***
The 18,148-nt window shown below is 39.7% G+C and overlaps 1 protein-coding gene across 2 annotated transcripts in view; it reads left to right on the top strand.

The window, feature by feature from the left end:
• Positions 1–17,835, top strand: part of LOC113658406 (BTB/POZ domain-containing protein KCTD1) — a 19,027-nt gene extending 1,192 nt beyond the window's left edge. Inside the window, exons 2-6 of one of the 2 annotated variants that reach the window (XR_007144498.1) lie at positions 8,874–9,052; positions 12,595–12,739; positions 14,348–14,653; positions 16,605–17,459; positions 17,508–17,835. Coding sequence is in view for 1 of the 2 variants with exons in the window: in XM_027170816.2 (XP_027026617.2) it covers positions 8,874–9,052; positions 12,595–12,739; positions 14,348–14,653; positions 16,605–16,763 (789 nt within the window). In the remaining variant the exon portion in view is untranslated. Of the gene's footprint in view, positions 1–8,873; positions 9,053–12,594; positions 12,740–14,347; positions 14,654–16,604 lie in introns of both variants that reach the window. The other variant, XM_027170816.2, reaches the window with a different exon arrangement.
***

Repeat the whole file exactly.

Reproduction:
The 18,148-nt window shown below is 39.7% G+C and overlaps 1 protein-coding gene across 2 annotated transcripts in view; it reads left to right on the top strand.

The window, feature by feature from the left end:
• Positions 1–17,835, top strand: part of LOC113658406 (BTB/POZ domain-containing protein KCTD1) — a 19,027-nt gene extending 1,192 nt beyond the window's left edge. Inside the window, exons 2-6 of one of the 2 annotated variants that reach the window (XR_007144498.1) lie at positions 8,874–9,052; positions 12,595–12,739; positions 14,348–14,653; positions 16,605–17,459; positions 17,508–17,835. Coding sequence is in view for 1 of the 2 variants with exons in the window: in XM_027170816.2 (XP_027026617.2) it covers positions 8,874–9,052; positions 12,595–12,739; positions 14,348–14,653; positions 16,605–16,763 (789 nt within the window). In the remaining variant the exon portion in view is untranslated. Of the gene's footprint in view, positions 1–8,873; positions 9,053–12,594; positions 12,740–14,347; positions 14,654–16,604 lie in introns of both variants that reach the window. The other variant, XM_027170816.2, reaches the window with a different exon arrangement.